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Lesson 42 of Success

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  • Lesson 42 of Success

    __________________
    Last edited by CosmoGTD; 03-31-2006, 06:28 PM.

  • #2
    Chicken Soup and Intellectual Honesty

    Although I have occasionally looked at the Chicken Soup books in bookstores, I have never bought one, because they seemed so lightweight and derivative. But boy, this would not meet the standards for academic integrity at my university..

    Mike

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    • #3
      poor copies

      I once heard somone (was it Richard Bandler of NLP fame?) say that a photocopy of a xerox, which is a copy from an original is never ever as good as the real thing.

      It seems we have an example of that here!

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      • #4
        Okay, I am going to disagree. I have the Success Principles and read it twice before I found GTD. I can understand how you might see parallels if you already know GTD, but I certainly didn't get GTD out of that lesson or chapter in the book. Ironically, when I read GTD and heard David talking about doing a braindump of incompletes, I thought about this chapter in The Success Principles.

        GTD is about tasks and next actions. This lesson from Jack Canfield is more focused on big messes like losing weight, repairing relationships, all sorts of things that go way beyond the runway level of GTD. It also isn't a tool for everyday living - it's a list of things that are not complete so you can complete them and move on and do your real work. Before starting GTD I had made such a list, but it only had about ten items on it. We all know there are far more items than that on your lists if you're doing GTD.

        Yeah, he had the tickler file idea on there, but how he applied it wasn't how David Allen teaches. It was just for someday/maybe items that you want to look at later on. He didn't go into what to do with the numbered files at all. If that particular tip is in the book, either I don't remember it or it didn't make enough sense to me at the time to apply it; when I read GTD, it was the first idea I actually applied to my current situation.

        So I'm going to say the two may be cousins or even brothers, but they are certainly not the same thing.

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        • #5
          Originally posted by pageta

          So I'm going to say the two may be cousins or even brothers, but they are certainly not the same thing.
          No, they are not. One is a guy who has a consistent message of his own, and the other is a guy who tells other people's stories for a living. Millions of people have enjoyed "Chicken Soup for XXX" but they are, at best, derivative. My $0.02, of course.

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          • #6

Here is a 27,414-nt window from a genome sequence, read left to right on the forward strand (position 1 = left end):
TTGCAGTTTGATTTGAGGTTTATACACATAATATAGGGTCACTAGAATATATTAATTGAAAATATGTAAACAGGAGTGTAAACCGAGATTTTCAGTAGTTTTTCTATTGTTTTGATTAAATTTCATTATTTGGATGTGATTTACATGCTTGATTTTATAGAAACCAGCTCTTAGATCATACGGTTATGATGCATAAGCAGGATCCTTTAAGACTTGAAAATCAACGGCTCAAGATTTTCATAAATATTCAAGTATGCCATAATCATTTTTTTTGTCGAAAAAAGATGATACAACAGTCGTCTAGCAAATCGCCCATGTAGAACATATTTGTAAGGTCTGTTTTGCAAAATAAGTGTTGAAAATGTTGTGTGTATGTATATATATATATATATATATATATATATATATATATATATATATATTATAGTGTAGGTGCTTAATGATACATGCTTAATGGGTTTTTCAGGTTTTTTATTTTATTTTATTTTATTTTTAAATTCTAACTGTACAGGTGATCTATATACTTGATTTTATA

Well, upon further examination of The Success Principles, Jack Canfield does list Getting Things Done by David Allen as a recommended book for further reading.

            Jack Canfield talks about how he reads an entire book every two days or something like that. The Success Principles did seem to me to be a compilation of the best ideas he has come across in all of his reading and the principles that he personally uses. I highly enjoyed the book. He explained a lot of things I had read elsewhere in terms I was finally able to understand and put into practice.

            On an amusing side note, if that is all of GTD that he personally uses, it obviously isn't much.

            And it might be a good idea if he gave more credit than he did in his book for where the ideas came from. On the other hand, once you learn something and put it into practice, it does somewhat become your own so it might be hard to always give credit where credit may be due. Intellectual property isn't always black and white...

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            • #7
              For what it's worth, most of the stories in the Chicken Soup books are submitted by independent contributors who are both paid and credited.

              Also for what it's worth, GTD itself owes a lot to earlier time management systems. There have been very few truly original ideas since Homer (maybe).

              Katherine

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              • #8
                Just a side-note, but the Ticker File idea is pretty old. A lot of people (well, mainly secretaries) were doing it long before GTD came on the scene.

                Also, the idea of lists, weekly reviews, someday/maybes, waiting for, etc. have also been around for a very long time.

                What David did really well was using his experience, took all these ideas and put them into a collaborative system.

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